LONG BEACH, Calif. — The love affair between Romain Grosjean and IndyCar will continue another year. The Frenchman will move to Andretti Autosport in 2022 to drive a full season, including the Indianapolis 500.
Grosjean did not commit to ovals when he left Formula One to drive for Dale Coyne Racing in IndyCar. He suffered serious burns in a season-ending F1 crash last November and didn’t want to put his family through the heartache of watching him race the most dangerous discipline in IndyCar.
But this first season has been so wonderful to Grosjean, who spent a month traveling the country in a motorhome with his wife and three children, that his family is now fully committed. They will move to Florida next year for a French school he found for his children and a short flight to his new Indianapolis-based race team.
Grosjean will drive the No. 28 sponsored by DHL and replace Ryan Hunter-Reay, the former IndyCar Series champion and Indianapolis 500 winner who was not retained after 12 seasons. The move had been expected since July but was confirmed Friday at the Grand Prix of Long Beach, the final event of the year.
“It’s a big honor to be joining such a great team as Andretti, anyone in the motorsport world knows the name Andretti,” Grosjean said.
Grosjean, who tried his first oval in August by racing at Gateway outside St. Louis, will make his Indianapolis Motor Speedway oval debut during the Oct. 8 test day.
Grosjean’s nine-year F1 career was coming to an end before his fiery crash in Bahrain last November. He missed the final two races of the F1 season and was already well on his way to exploring opportunities in IndyCar.
When he got a plan in place with Coyne, the team owner wanted him in the U.S. in January for his first test – while Grosjean’s hands were still healing.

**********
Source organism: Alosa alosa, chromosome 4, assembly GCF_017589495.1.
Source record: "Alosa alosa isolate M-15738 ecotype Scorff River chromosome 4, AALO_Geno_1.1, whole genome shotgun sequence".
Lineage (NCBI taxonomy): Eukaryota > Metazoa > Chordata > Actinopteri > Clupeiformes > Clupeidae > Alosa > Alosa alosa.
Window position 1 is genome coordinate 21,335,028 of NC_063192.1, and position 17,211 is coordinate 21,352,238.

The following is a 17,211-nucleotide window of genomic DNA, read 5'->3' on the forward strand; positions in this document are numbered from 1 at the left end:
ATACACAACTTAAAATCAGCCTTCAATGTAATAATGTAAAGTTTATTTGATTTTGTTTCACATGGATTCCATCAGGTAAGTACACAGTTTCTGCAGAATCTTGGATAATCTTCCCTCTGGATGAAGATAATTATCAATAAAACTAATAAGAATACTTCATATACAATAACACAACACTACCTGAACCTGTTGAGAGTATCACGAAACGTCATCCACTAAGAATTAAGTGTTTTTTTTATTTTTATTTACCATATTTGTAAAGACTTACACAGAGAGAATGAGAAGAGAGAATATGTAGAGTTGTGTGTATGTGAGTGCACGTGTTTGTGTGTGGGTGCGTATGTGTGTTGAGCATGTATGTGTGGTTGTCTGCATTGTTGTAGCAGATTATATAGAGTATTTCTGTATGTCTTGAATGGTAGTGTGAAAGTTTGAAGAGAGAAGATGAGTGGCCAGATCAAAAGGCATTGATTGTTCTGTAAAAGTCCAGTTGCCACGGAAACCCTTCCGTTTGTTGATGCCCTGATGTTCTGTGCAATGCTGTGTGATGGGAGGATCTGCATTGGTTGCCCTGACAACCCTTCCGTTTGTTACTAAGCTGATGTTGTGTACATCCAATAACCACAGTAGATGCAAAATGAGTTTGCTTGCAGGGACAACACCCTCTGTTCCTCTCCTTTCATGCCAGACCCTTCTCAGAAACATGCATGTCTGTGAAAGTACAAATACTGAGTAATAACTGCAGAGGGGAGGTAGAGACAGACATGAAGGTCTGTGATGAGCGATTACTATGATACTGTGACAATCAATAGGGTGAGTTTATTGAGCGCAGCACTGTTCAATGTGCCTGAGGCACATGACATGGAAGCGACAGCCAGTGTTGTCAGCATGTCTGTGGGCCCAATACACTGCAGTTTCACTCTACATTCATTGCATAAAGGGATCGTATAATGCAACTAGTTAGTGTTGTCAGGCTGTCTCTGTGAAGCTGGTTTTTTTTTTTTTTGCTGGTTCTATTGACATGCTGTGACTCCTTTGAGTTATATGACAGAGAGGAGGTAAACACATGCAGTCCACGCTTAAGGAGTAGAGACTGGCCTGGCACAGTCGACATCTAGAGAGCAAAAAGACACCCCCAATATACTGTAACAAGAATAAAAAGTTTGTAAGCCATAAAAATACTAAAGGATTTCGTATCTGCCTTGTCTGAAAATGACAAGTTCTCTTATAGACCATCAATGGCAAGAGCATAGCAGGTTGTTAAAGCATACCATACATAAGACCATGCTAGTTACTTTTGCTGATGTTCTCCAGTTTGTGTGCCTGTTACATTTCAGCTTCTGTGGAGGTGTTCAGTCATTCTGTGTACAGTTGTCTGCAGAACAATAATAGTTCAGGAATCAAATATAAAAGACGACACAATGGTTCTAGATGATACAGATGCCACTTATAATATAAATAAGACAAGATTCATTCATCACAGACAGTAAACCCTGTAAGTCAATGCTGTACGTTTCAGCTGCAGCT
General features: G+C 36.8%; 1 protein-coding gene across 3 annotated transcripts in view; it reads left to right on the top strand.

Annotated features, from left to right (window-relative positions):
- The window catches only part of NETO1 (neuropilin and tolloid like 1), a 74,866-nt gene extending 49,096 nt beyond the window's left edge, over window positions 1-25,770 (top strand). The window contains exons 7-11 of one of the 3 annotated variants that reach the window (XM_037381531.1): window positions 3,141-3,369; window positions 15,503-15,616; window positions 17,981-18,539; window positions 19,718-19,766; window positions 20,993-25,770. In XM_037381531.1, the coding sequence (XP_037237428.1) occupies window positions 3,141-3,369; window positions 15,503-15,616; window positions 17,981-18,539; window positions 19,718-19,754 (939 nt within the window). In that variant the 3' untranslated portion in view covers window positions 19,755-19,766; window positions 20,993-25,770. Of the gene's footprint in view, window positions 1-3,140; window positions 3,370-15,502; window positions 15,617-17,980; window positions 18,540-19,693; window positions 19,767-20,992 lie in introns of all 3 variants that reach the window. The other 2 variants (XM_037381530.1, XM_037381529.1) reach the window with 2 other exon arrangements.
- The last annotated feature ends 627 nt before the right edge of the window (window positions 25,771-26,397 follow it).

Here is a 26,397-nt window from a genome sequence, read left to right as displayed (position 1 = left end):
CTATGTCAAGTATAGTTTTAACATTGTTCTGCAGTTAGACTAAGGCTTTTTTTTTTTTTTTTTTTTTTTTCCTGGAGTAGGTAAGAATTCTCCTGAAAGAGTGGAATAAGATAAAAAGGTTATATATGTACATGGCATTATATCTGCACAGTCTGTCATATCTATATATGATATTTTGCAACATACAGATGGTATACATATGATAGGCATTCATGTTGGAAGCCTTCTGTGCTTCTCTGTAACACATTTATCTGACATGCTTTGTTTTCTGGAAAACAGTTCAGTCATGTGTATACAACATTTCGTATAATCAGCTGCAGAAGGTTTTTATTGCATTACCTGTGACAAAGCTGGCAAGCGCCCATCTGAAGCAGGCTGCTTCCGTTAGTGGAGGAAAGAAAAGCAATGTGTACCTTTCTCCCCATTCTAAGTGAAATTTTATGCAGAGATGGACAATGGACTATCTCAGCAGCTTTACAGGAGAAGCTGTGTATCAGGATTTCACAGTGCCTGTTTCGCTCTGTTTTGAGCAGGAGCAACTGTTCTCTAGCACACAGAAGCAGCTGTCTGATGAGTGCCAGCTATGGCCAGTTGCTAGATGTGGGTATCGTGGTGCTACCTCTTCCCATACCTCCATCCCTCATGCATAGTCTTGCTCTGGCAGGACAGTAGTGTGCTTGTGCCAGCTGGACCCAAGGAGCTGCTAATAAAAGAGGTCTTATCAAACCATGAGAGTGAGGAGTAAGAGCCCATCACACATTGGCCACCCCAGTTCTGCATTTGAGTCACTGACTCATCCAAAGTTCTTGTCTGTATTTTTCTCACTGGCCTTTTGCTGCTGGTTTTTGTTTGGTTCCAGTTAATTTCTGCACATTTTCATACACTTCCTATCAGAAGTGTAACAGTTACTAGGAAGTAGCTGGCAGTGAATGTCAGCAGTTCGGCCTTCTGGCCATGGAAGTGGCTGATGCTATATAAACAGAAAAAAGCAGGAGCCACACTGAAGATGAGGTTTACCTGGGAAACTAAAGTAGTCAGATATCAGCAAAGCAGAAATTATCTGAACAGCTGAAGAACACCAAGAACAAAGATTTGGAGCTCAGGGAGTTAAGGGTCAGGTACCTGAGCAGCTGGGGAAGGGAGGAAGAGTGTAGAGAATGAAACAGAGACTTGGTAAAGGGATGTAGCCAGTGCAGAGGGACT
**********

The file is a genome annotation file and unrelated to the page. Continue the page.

“He gave me the opportunity of coming in IndyCar and race without even knowing if my left hand was able to hold a steering wheel or not. He gave me the chance and said ‘Let’s try,'” Grosjean said.
He said Coyne didn’t panic when Grosjean couldn’t drive in January.
“I think for everyone that wants to start in IndyCar, it’s just a perfect place because the team is a big family. You feel good. The boys will give you everything you need to have a good car,” he said. “You probably don’t feel the pressure you can feel in a top team because the top team you probably need to deliver, whereas with Dale Coyne you go with the flow.”
Indeed, Grosjean scored his first career pole in his third race, the road course at Indianapolis, where he finished second. He’s since added podiums at the return to Indianapolis and last week at Laguna Seca, where the crowd during the celebration gave him a standing ovation that nearly brought Grosjean to tears.
It’s marked a renewal for Grosjean, who has nicknamed himself “The Phoenix” because he walked out of the fiery wreckage in Bahrain and not only survived but has settled into a far more enjoyable second career.
He simply loves driving an Indy car and the atmosphere of the series.
“It’s the freedom of driving the car the way you like to drive it,” Grosjean said. “The ability to enjoy every single lap that we do, enjoy the fact that you can be competitive in any team, makes it that with the atmosphere in the paddock, obviously with the support of the fans, been just the whole package that I’ve enjoyed a lot.”
Grosjean will land with one of top teams following its split with Hunter-Reay, who won both the IndyCar championship and the Indy 500 driving for Andretti. The American turns 41 in December and last won a race in 2019.
He entered the year with a clear understanding he needed to perform to keep his seat, but Hunter-Reay is 16th in the standings without a podium finish and only four laps led.
Andretti still has former Indy 500 winner Alexander Rossi under contract, as well as Colton Herta, the winner last week in Laguna Seca. James Hinchcliffe is expected to be replaced by an Indy Lights driver next season.
Team owner Michael Andretti on Friday was focused on the addition of Grosjean, who will bring his engineer with him from Dale Coyne Racing. Olivier Boisson, like Grosjean, is French.
“We are thrilled to welcome Romain to the Andretti Autosport family,” said Andretti. “He already had an impressive resume before coming to IndyCar and watching what he’s been able to do in his rookie season here has been exciting. His vast motorsport experience will be beneficial to the team alongside our already strong 2022 driver lineup.”
This will be the 12th season of partnership between Andretti and DHL, which will have a new driver in its yellow No. 28 for the first time in 11 years.